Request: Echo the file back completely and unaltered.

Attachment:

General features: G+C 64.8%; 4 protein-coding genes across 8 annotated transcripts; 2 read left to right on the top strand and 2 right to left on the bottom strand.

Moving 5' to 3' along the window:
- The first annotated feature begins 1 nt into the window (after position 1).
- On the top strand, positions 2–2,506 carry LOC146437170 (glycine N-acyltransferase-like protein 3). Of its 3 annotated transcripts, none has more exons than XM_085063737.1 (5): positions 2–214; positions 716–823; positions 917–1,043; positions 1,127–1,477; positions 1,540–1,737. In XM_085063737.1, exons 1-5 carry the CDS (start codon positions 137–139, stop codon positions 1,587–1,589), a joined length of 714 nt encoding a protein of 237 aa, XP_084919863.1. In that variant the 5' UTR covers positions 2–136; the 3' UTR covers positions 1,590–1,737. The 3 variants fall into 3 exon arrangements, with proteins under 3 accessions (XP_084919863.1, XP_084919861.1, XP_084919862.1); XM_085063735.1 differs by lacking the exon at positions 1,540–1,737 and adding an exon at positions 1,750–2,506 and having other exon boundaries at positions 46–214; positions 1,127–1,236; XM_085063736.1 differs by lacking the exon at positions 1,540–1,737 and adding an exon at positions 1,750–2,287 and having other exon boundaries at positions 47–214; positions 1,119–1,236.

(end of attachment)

General features: G+C 64.8%; 4 protein-coding genes across 8 annotated transcripts; 2 read left to right on the top strand and 2 right to left on the bottom strand.

Moving 5' to 3' along the window:
- The first annotated feature begins 1 nt into the window (after position 1).
- On the top strand, positions 2–2,506 carry LOC146437170 (glycine N-acyltransferase-like protein 3). Of its 3 annotated transcripts, none has more exons than XM_085063737.1 (5): positions 2–214; positions 716–823; positions 917–1,043; positions 1,127–1,477; positions 1,540–1,737. In XM_085063737.1, exons 1-5 carry the CDS (start codon positions 137–139, stop codon positions 1,587–1,589), a joined length of 714 nt encoding a protein of 237 aa, XP_084919863.1. In that variant the 5' UTR covers positions 2–136; the 3' UTR covers positions 1,590–1,737. The 3 variants fall into 3 exon arrangements, with proteins under 3 accessions (XP_084919863.1, XP_084919861.1, XP_084919862.1); XM_085063735.1 differs by lacking the exon at positions 1,540–1,737 and adding an exon at positions 1,750–2,506 and having other exon boundaries at positions 46–214; positions 1,127–1,236; XM_085063736.1 differs by lacking the exon at positions 1,540–1,737 and adding an exon at positions 1,750–2,287 and having other exon boundaries at positions 47–214; positions 1,119–1,236.